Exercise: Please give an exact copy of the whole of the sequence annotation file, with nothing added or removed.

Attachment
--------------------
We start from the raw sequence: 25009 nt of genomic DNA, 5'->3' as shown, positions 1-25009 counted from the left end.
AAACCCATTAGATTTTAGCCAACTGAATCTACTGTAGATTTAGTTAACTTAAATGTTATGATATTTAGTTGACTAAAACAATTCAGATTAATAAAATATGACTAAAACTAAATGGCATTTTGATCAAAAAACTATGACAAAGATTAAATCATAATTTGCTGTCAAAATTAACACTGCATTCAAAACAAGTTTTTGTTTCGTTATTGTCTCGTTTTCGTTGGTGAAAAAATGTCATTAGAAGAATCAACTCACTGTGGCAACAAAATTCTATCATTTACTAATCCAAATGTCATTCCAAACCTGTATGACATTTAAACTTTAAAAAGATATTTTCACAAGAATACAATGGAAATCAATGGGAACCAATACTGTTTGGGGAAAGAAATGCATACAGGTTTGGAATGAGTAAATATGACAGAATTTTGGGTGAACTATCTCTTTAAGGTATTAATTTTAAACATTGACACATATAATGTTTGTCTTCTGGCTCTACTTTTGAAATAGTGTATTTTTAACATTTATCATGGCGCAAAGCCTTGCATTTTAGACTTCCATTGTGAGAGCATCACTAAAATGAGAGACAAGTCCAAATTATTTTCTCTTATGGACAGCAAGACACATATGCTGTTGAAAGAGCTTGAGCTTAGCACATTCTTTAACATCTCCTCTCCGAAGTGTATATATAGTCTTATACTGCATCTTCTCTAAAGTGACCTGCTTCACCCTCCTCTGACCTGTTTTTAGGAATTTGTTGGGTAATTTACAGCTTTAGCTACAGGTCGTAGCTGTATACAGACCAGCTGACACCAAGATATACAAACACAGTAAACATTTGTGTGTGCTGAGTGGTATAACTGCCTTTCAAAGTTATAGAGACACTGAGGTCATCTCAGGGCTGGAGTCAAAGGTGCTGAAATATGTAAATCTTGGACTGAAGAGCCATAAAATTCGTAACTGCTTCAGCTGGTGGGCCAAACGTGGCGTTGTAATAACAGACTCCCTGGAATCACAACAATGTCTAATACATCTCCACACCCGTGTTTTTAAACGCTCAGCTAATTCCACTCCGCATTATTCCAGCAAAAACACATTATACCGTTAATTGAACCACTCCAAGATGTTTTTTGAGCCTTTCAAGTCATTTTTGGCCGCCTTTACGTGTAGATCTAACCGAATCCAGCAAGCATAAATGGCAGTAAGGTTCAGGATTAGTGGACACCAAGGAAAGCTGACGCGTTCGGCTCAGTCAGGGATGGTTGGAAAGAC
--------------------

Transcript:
We start from the raw sequence: 25009 nt of genomic DNA, 5'->3' as shown, positions 1-25009 counted from the left end.
AAACCCATTAGATTTTAGCCAACTGAATCTACTGTAGATTTAGTTAACTTAAATGTTATGATATTTAGTTGACTAAAACAATTCAGATTAATAAAATATGACTAAAACTAAATGGCATTTTGATCAAAAAACTATGACAAAGATTAAATCATAATTTGCTGTCAAAATTAACACTGCATTCAAAACAAGTTTTTGTTTCGTTATTGTCTCGTTTTCGTTGGTGAAAAAATGTCATTAGAAGAATCAACTCACTGTGGCAACAAAATTCTATCATTTACTAATCCAAATGTCATTCCAAACCTGTATGACATTTAAACTTTAAAAAGATATTTTCACAAGAATACAATGGAAATCAATGGGAACCAATACTGTTTGGGGAAAGAAATGCATACAGGTTTGGAATGAGTAAATATGACAGAATTTTGGGTGAACTATCTCTTTAAGGTATTAATTTTAAACATTGACACATATAATGTTTGTCTTCTGGCTCTACTTTTGAAATAGTGTATTTTTAACATTTATCATGGCGCAAAGCCTTGCATTTTAGACTTCCATTGTGAGAGCATCACTAAAATGAGAGACAAGTCCAAATTATTTTCTCTTATGGACAGCAAGACACATATGCTGTTGAAAGAGCTTGAGCTTAGCACATTCTTTAACATCTCCTCTCCGAAGTGTATATATAGTCTTATACTGCATCTTCTCTAAAGTGACCTGCTTCACCCTCCTCTGACCTGTTTTTAGGAATTTGTTGGGTAATTTACAGCTTTAGCTACAGGTCGTAGCTGTATACAGACCAGCTGACACCAAGATATACAAACACAGTAAACATTTGTGTGTGCTGAGTGGTATAACTGCCTTTCAAAGTTATAGAGACACTGAGGTCATCTCAGGGCTGGAGTCAAAGGTGCTGAAATATGTAAATCTTGGACTGAAGAGCCATAAAATTCGTAACTGCTTCAGCTGGTGGGCCAAACGTGGCGTTGTAATAACAGACTCCCTGGAATCACAACAATGTCTAATACATCTCCACACCCGTGTTTTTAAACGCTCAGCTAATTCCACTCCGCATTATTCCAGCAAAAACACATTATACCGTTAATTGAACCACTCCAAGATGTTTTTTGAGCCTTTCAAGTCATTTTTGGCCGCCTTTACGTGTAGATCTAACCGAATCCAGCAAGCATAAATGGCAGTAAGGTTCAGGATTAGTGGACACCAAGGAAAGCTGACGCGTTCGGCTCAGTCAGGGATGGTTGGAAAGAC